Kenneth G. Elzinga is the Robert C. Taylor Chair in Economics at the University of Virginia. He was the first recipient of the Cavaliers’ Distinguished Teaching Professorship at the University, a recipient of the Alumni Association’s Distinguished Professor Award, the Commonwealth of Virginia’s Outstanding Faculty Award, as well as awards in education from the Kenan and Templeton foundations. In 1992, he was given the Thomas Jefferson Award, the highest honor the University of Virginia accords its faculty.
Each fall, Mr. Elzinga’s introductory economics course attracts over one thousand students and is the largest class offered at the University of Virginia. His Antitrust Policy seminar, which is taught using the Socratic method, often has a waiting list of two years.
Mr. Elzinga’s major research interest is antitrust economics, especially pricing strategy and market definition. He has testified in several precedent-setting antitrust cases, and was the economic expert for the prevailing parties in three Supreme Court cases: Matsushita, Brooke Group, and Leegin. The author of more than one hundred academic publications, he also is known for four mystery novels (under the pen name Marshall Jevons) where the protagonist employs economic analysis to solve the crime. The latest is The Mystery of the Invisible Hand. The novels have been used in classrooms across the country to illustrate introductory economic principles, and have been translated into seven languages. A former Fellow in Law and Economics at the University of Chicago and a Thomas Jefferson Visiting Scholar at Cambridge University, Mr. Elzinga also is a past president of the Southern Economic Association and served as a judge for the Mystery Writers of America Edgar Award.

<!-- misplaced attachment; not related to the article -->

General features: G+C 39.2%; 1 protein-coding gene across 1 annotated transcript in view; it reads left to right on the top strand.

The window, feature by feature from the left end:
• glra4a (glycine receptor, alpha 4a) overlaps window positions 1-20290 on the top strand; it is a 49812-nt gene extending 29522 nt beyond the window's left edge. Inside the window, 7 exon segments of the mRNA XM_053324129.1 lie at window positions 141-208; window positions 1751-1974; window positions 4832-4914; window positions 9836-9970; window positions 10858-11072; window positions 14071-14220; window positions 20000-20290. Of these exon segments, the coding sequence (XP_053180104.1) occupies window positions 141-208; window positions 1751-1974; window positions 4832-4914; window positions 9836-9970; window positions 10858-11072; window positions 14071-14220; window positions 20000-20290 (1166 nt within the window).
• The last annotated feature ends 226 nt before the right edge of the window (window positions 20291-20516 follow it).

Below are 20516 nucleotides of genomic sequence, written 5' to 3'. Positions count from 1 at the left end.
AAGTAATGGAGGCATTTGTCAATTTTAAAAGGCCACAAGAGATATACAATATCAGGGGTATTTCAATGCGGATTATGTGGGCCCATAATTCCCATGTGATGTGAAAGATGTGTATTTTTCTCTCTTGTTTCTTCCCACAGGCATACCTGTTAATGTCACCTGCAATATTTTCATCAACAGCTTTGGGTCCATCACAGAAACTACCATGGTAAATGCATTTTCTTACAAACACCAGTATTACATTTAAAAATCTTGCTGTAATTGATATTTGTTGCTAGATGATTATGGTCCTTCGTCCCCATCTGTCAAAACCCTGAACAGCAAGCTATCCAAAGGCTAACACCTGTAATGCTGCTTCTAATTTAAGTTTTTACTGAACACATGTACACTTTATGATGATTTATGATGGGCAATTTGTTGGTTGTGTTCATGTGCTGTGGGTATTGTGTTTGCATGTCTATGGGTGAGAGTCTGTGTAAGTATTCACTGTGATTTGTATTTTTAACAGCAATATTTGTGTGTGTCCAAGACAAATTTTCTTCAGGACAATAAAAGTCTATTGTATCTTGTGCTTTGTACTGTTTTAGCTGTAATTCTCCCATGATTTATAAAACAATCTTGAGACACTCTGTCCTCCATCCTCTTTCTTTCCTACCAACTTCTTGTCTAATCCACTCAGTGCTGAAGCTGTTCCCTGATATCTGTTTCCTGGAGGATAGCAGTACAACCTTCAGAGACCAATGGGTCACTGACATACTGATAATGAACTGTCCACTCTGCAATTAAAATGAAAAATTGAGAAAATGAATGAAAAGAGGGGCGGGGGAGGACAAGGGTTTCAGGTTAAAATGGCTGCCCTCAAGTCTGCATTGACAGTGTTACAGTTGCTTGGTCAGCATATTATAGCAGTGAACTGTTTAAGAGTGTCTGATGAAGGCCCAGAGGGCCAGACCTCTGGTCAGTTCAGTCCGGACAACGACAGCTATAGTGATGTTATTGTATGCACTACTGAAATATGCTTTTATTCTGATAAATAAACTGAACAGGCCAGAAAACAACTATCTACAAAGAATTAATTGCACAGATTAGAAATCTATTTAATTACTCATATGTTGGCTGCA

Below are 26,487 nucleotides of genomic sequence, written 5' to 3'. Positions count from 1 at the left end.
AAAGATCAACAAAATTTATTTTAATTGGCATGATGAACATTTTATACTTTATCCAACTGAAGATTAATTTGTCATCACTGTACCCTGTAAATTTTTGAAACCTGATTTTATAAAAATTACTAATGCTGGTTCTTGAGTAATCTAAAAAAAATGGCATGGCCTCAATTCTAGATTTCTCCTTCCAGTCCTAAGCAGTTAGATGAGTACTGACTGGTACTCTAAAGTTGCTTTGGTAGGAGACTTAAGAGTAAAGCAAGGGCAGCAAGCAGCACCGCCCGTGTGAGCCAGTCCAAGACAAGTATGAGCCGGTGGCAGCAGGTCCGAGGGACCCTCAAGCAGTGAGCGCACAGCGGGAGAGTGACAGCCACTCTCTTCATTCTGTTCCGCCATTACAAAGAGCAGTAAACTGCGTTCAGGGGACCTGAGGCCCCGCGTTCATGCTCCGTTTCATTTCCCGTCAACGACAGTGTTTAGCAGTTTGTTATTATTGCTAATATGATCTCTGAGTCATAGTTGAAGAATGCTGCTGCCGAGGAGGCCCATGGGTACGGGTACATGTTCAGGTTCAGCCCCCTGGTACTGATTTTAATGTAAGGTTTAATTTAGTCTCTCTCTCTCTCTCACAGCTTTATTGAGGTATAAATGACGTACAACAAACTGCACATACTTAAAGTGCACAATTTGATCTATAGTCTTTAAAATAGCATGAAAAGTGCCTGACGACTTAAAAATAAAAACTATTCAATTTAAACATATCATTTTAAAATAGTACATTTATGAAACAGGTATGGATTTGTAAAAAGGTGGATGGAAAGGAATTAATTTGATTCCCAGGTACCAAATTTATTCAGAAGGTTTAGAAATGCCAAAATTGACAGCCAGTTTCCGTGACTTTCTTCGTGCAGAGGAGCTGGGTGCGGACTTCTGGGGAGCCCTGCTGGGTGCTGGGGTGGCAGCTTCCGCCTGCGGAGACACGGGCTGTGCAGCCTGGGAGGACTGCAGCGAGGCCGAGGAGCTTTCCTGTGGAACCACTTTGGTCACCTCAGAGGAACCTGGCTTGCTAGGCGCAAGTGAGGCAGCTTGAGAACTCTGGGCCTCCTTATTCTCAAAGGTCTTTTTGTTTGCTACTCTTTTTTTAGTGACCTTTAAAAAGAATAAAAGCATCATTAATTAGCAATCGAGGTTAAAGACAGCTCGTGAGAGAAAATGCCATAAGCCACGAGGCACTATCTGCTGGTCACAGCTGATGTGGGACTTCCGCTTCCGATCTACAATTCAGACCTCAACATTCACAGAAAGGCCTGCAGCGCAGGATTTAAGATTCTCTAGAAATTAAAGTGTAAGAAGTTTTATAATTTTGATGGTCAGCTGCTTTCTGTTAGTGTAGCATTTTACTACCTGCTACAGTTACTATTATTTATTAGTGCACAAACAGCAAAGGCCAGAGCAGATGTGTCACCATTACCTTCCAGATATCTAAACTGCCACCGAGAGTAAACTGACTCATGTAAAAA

Mr. Elzinga has a B.A. and honorary doctorate from Kalamazoo College, a Ph.D. from Michigan State University, and is an Honorary Faculty member of Dongbei University. He has been a member of the faculty at the University of Virginia since 1967.